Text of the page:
10.10.04 | Seawall
Tacloban city is divided into138 villages called Barangay. Officially Tacloban city has 178 639 inhabitants (according to the 2000 census). But the people living in the slum areas are not accounted for.In reality the population is above 300 000 people. Most of these people are living in dense slum areas next to the seaside. Seawall is such a community. The scholars that are currently enrolled in the study and development program are children from this barangay. This is the home of the fathers, brothers and mothers we have been working together with in developing the study and development center.
Today we visited Seawall together with the fathers and brothers of the kids. This visit made a massive impression on us. Our expectations were high and we were really anxious to get to know more about the environment of our friends from seawall.
Seawall is a densely built area with a lot of garbage, open sewers and improvised homes. Everything was basically stacked on top of each other. The buildings by the sea have a foundation consisting of many layers of garbage. These were buildings built with wooden frameworks of timber from coconut threes or wooden logs whit palm leaves cladding. These buildings are built on top of the water because of the immense density among the people living on land within the limited area of the seawall barrangay.
On land the buildings seemed to be consisting of combinations of wooden frameworks and walls of halo-blocks. These buildings were even tighter stacked together creating small, humid and dark streets. The public spaces were minimal and consisted mostly of the local basketball court, the church, pool table area and small rooms for drinking tuba (a local coconut liquor). Because of the density of buildings the streets are quite small, dark, humid and filled with garbage. These conditions have also made the barangay vulnerable to plagues, illness and several fires. The latest one was 12th of september 2006.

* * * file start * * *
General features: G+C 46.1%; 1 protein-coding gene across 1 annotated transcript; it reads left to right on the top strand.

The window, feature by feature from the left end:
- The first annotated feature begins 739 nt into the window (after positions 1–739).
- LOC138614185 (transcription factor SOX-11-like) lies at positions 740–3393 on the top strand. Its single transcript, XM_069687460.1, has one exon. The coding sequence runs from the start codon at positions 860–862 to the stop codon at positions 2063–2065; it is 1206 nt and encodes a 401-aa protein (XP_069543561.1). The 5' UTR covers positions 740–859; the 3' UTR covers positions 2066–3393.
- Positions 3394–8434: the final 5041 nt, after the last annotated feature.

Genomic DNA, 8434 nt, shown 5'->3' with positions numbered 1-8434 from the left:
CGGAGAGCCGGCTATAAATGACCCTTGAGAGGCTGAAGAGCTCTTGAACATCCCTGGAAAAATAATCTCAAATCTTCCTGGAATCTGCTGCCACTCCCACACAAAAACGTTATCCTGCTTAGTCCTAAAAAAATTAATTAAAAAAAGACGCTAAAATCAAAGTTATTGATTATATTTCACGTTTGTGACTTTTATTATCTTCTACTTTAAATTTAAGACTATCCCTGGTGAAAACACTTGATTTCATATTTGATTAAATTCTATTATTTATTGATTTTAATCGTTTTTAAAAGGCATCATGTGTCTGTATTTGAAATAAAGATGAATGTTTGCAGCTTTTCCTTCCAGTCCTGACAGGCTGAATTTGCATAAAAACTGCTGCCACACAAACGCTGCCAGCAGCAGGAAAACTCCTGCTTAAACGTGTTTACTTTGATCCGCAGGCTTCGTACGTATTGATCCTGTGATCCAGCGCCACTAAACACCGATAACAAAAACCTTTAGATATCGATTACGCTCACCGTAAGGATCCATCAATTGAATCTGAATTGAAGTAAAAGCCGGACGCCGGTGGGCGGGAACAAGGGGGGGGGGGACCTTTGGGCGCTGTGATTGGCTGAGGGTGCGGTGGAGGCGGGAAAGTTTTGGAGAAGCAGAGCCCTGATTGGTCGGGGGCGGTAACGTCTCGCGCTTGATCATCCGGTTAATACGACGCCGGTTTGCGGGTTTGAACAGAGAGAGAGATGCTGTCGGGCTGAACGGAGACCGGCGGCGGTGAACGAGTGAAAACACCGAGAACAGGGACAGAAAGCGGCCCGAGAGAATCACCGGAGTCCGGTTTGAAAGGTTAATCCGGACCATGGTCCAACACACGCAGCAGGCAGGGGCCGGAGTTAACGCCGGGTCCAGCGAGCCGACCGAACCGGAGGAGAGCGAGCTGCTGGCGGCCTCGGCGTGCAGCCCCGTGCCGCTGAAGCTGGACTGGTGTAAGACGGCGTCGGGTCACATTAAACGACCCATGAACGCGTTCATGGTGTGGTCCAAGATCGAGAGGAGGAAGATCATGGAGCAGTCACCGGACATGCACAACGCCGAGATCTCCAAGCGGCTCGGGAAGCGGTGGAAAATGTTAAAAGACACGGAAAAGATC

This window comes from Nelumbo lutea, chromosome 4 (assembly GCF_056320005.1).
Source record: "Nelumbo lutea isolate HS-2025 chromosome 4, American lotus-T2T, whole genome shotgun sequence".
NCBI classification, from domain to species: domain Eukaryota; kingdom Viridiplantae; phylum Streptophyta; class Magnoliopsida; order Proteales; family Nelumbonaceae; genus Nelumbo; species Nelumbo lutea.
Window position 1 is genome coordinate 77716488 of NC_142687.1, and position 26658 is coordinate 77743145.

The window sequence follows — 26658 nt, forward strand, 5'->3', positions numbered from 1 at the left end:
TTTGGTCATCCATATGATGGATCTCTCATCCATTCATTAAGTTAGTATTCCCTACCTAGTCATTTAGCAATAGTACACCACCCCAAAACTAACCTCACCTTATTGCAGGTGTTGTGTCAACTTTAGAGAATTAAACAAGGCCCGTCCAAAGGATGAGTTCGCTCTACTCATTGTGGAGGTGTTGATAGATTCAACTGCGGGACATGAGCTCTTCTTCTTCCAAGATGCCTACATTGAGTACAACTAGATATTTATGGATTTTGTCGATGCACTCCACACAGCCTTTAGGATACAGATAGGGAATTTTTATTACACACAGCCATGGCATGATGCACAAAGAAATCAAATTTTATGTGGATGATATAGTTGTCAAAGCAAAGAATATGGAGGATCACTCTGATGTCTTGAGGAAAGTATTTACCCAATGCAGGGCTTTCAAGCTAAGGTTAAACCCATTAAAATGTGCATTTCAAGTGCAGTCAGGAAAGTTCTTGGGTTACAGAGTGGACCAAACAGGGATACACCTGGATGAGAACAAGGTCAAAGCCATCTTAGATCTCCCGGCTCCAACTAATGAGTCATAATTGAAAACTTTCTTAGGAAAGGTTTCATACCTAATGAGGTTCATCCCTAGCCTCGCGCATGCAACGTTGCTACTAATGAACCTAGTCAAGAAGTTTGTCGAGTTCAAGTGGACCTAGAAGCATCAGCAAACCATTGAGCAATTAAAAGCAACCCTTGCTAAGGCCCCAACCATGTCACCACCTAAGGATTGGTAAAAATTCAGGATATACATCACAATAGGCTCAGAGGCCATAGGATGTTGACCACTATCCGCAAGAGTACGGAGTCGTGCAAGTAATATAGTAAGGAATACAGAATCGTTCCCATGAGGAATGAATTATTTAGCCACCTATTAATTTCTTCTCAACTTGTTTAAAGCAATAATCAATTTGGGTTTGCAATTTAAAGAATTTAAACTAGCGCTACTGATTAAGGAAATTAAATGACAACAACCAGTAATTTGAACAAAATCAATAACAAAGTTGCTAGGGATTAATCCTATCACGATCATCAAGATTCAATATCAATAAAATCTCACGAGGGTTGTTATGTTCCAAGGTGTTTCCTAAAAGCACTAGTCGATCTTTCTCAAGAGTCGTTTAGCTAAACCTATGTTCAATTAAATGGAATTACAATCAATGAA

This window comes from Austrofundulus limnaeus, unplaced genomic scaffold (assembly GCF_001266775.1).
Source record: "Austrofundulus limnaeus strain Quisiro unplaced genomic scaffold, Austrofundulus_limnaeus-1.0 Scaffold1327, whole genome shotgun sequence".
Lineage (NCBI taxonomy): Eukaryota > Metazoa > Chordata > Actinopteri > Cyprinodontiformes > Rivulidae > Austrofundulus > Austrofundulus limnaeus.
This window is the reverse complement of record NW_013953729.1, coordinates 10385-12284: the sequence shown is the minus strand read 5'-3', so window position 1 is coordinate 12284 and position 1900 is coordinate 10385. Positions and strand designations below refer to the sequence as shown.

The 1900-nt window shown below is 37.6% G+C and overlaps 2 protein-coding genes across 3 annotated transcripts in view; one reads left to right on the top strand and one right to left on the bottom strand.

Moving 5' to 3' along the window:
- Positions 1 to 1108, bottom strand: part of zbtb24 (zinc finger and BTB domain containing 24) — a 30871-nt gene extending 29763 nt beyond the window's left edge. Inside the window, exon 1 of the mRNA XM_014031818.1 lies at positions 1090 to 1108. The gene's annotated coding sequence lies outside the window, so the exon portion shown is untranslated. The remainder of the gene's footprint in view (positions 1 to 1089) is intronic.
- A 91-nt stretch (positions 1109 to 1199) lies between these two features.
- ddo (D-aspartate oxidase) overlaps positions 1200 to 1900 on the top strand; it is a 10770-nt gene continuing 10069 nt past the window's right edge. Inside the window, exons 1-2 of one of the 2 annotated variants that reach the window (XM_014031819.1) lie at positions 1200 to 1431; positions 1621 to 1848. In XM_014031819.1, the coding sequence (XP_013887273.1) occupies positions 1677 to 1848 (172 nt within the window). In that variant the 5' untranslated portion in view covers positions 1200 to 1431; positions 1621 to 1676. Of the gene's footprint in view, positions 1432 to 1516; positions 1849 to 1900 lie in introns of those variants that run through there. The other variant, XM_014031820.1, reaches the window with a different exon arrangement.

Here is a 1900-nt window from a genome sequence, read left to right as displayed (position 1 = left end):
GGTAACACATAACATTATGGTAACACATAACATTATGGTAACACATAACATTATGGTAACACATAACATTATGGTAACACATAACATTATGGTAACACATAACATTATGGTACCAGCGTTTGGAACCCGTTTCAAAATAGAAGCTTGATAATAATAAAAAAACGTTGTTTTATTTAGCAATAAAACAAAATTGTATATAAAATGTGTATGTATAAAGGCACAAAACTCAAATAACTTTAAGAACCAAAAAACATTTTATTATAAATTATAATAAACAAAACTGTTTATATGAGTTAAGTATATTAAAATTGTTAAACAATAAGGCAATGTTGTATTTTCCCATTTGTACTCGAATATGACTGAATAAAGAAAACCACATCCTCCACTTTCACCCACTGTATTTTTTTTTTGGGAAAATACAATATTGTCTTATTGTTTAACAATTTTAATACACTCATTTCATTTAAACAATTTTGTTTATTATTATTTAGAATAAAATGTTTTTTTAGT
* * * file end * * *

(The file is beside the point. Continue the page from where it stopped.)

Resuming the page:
But the strongest impression of this visit was too meet the wonderful people living there. During our stay we met some of the mothers, some of the children that we know, as well as some of the fathers that no longer is working with us because of illness. It was really a different experience meeting all these wonderful people in their own community. In addition to the people we already know loads of kids followed us on our walk through Seawall.
The people living in this area rely on work every day to be able to bring food to the table. That is one of the reason why people not are trying to improve the conditions of their environment. Seawall has also for a long time been considered by the government as an area that has to be erased in favor for a huge road. The inhabitants would be offered new housing outside of town. At the architects office they told us that their goal was to clear the area through political interventions and strategic planning.
After returning from Seawall we had a thousand impressions. But we all agreed on that putting the new study center in the park was a good idea. Before we had been wondering if it right to build the study center so far from the community as the park is located today. But after seeing the conditions we agreed with Erlend that it is important for the children to get out of seawall as well. The park is then a good alternative to the dense and humid streets of Seawall. The park would also be a public space for the scholars, their families and other inhabitants of Seawall.